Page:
Invasive Species Compendium

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Abstract Full Text

Wood quality of birch (Betula spp.) trees damaged by moose.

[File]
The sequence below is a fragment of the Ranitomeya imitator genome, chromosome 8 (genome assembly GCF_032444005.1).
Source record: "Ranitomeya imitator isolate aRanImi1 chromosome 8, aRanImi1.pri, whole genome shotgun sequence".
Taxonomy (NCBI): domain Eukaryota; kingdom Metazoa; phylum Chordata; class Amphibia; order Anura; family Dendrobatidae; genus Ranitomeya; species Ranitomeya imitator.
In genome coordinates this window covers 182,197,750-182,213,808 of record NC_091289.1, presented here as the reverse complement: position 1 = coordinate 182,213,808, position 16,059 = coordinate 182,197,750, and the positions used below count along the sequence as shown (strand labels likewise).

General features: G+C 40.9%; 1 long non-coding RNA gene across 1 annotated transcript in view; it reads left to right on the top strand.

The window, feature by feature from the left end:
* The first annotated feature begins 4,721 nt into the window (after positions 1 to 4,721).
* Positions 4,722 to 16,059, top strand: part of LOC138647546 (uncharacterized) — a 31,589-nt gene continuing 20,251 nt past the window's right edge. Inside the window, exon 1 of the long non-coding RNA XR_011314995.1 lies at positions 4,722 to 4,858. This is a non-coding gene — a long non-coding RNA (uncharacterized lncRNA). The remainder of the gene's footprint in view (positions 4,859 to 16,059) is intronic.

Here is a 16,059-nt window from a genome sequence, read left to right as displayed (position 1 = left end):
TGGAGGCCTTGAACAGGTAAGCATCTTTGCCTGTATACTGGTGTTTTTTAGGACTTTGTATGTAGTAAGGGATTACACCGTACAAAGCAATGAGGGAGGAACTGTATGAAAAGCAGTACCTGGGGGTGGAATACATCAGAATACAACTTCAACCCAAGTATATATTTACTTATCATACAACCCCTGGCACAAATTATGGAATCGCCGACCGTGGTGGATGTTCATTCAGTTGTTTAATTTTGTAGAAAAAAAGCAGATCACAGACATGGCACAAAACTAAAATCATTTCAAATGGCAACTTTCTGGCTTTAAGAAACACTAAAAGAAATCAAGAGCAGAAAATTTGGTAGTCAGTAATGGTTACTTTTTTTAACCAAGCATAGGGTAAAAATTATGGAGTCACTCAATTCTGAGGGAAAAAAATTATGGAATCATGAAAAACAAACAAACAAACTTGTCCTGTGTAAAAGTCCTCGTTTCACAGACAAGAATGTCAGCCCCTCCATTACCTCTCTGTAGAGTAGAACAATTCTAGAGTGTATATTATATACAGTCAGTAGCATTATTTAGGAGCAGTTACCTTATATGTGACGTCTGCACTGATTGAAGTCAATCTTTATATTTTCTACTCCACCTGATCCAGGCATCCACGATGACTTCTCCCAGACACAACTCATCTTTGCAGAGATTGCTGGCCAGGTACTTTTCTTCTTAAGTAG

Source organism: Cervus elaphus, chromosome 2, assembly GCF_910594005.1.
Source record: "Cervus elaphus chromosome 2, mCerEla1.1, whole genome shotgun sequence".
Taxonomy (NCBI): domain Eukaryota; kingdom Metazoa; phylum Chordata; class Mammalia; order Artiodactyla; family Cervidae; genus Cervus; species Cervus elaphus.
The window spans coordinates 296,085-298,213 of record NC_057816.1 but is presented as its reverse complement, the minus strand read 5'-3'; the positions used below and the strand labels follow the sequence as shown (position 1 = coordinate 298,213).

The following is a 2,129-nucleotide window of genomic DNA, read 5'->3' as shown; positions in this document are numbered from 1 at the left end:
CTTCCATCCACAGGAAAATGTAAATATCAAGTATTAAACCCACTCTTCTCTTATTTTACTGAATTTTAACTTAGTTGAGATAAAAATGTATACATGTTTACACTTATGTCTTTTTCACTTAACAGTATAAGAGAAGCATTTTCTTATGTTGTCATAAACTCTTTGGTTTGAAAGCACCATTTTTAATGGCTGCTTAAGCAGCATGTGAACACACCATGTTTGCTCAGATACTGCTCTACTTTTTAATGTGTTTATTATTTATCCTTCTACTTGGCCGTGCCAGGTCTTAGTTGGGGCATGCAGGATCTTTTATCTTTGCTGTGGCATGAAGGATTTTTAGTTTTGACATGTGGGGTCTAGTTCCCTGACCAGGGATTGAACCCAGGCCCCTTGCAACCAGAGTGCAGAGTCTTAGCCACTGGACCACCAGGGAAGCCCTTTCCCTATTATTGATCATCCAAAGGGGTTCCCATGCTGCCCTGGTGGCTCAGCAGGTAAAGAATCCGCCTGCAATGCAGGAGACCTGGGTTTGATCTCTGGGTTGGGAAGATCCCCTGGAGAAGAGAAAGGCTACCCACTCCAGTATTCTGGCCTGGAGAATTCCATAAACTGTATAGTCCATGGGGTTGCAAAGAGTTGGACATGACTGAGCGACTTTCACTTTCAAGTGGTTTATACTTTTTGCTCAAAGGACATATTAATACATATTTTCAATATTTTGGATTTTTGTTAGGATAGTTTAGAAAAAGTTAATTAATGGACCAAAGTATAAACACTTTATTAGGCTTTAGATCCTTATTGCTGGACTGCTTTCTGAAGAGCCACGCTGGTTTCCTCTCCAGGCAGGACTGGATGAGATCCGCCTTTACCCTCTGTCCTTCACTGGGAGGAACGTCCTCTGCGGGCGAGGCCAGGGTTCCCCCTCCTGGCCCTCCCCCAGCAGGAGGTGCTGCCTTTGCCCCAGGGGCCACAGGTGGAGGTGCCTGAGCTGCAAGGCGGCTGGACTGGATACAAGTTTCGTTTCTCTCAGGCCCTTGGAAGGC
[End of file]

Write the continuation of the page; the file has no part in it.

European white birch (Betula pubescens) and silver birch (B. pendula) are important tree species for Finnish pulp and wood-products industries. Moose (Alces alces) damage, however, reduces the quality of butt logs intended for high-quality plywood and saw logs. In addition to flaws in stem form, pith discoloration and color change outside the pith reduce quality and value of logs irrespective of their end use. Our objectives were to (1) analyze the external and internal quality of birch trees damaged by moose, (2) measure whether the severity, type, and occurrence of damage differed between silver birch and European white birch trees, and (3) evaluate visual criteria that would enable a forest-owner to assess damage and future value of moose-damaged birch trees prior to the first commercial thinning. We sampled 4 stands with a known history of moose damage; 18 trees per stand were classified by visual evaluation into 3 damage categories. The severity and type of damage lowering the internal quality of logs from sample trees were classified into 5 grades. The proportion of all visible color defects and/or decay was 74% in silver birch trees and 67% in white birch trees. Moose damage caused no visible color defect and/or decay in 35% of silver birch and 33% of white birch trees. The commercial quality and value of birch trees damaged by moose was reduced by the internal color defects and/or decay, even in certain trees without obvious external moose damage. Nevertheless, forest-owners can evaluate the internal quality of most birch trees in order to remove those of low-quality in the first commercial thinning by using external quality indicators of moose-damaged stems (e.g., stem form and clear curve at the point of stem breakage).